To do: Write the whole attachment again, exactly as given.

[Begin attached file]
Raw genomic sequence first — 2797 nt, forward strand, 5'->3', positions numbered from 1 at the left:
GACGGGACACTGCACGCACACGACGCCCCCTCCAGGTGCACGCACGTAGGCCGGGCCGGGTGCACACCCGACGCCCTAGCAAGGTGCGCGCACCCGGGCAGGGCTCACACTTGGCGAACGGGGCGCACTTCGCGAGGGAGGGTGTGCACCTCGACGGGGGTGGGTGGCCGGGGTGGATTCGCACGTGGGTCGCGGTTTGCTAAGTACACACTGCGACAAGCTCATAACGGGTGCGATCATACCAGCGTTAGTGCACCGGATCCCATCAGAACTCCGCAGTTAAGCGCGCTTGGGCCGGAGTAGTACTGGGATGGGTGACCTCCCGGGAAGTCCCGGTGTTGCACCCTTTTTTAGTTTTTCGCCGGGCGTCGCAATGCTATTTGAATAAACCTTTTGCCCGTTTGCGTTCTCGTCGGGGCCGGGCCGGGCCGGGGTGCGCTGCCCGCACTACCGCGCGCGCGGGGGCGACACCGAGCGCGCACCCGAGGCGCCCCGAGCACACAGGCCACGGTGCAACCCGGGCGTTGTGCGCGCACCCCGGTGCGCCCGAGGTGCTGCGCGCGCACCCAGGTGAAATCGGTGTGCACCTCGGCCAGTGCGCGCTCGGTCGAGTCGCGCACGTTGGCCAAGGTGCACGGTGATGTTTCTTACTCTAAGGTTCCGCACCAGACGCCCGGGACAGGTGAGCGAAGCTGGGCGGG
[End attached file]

Raw genomic sequence first — 2797 nt, forward strand, 5'->3', positions numbered from 1 at the left:
GACGGGACACTGCACGCACACGACGCCCCCTCCAGGTGCACGCACGTAGGCCGGGCCGGGTGCACACCCGACGCCCTAGCAAGGTGCGCGCACCCGGGCAGGGCTCACACTTGGCGAACGGGGCGCACTTCGCGAGGGAGGGTGTGCACCTCGACGGGGGTGGGTGGCCGGGGTGGATTCGCACGTGGGTCGCGGTTTGCTAAGTACACACTGCGACAAGCTCATAACGGGTGCGATCATACCAGCGTTAGTGCACCGGATCCCATCAGAACTCCGCAGTTAAGCGCGCTTGGGCCGGAGTAGTACTGGGATGGGTGACCTCCCGGGAAGTCCCGGTGTTGCACCCTTTTTTAGTTTTTCGCCGGGCGTCGCAATGCTATTTGAATAAACCTTTTGCCCGTTTGCGTTCTCGTCGGGGCCGGGCCGGGCCGGGGTGCGCTGCCCGCACTACCGCGCGCGCGGGGGCGACACCGAGCGCGCACCCGAGGCGCCCCGAGCACACAGGCCACGGTGCAACCCGGGCGTTGTGCGCGCACCCCGGTGCGCCCGAGGTGCTGCGCGCGCACCCAGGTGAAATCGGTGTGCACCTCGGCCAGTGCGCGCTCGGTCGAGTCGCGCACGTTGGCCAAGGTGCACGGTGATGTTTCTTACTCTAAGGTTCCGCACCAGACGCCCGGGACAGGTGAGCGAAGCTGGGCGGG